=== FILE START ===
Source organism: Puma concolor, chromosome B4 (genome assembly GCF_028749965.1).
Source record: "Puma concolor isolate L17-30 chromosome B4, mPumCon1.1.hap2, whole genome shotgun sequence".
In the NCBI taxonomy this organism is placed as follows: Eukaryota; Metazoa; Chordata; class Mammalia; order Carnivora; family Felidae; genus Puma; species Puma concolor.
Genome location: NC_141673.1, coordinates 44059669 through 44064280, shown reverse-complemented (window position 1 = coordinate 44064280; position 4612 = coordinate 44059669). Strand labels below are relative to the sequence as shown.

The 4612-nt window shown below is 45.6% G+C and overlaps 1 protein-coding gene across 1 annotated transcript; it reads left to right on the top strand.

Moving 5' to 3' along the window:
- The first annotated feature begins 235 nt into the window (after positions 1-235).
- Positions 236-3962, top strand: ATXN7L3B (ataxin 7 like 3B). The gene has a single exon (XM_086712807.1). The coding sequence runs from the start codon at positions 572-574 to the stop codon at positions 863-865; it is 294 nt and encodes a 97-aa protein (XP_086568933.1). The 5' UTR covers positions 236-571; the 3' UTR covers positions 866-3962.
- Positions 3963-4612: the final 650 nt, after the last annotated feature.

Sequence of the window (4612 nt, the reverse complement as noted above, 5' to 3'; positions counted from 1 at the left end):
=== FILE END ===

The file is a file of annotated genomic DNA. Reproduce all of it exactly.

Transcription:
Source organism: Puma concolor, chromosome B4 (genome assembly GCF_028749965.1).
Source record: "Puma concolor isolate L17-30 chromosome B4, mPumCon1.1.hap2, whole genome shotgun sequence".
In the NCBI taxonomy this organism is placed as follows: Eukaryota; Metazoa; Chordata; class Mammalia; order Carnivora; family Felidae; genus Puma; species Puma concolor.
Genome location: NC_141673.1, coordinates 44059669 through 44064280, shown reverse-complemented (window position 1 = coordinate 44064280; position 4612 = coordinate 44059669). Strand labels below are relative to the sequence as shown.

The 4612-nt window shown below is 45.6% G+C and overlaps 1 protein-coding gene across 1 annotated transcript; it reads left to right on the top strand.

Moving 5' to 3' along the window:
- The first annotated feature begins 235 nt into the window (after positions 1-235).
- Positions 236-3962, top strand: ATXN7L3B (ataxin 7 like 3B). The gene has a single exon (XM_086712807.1). The coding sequence runs from the start codon at positions 572-574 to the stop codon at positions 863-865; it is 294 nt and encodes a 97-aa protein (XP_086568933.1). The 5' UTR covers positions 236-571; the 3' UTR covers positions 866-3962.
- Positions 3963-4612: the final 650 nt, after the last annotated feature.

Sequence of the window (4612 nt, the reverse complement as noted above, 5' to 3'; positions counted from 1 at the left end):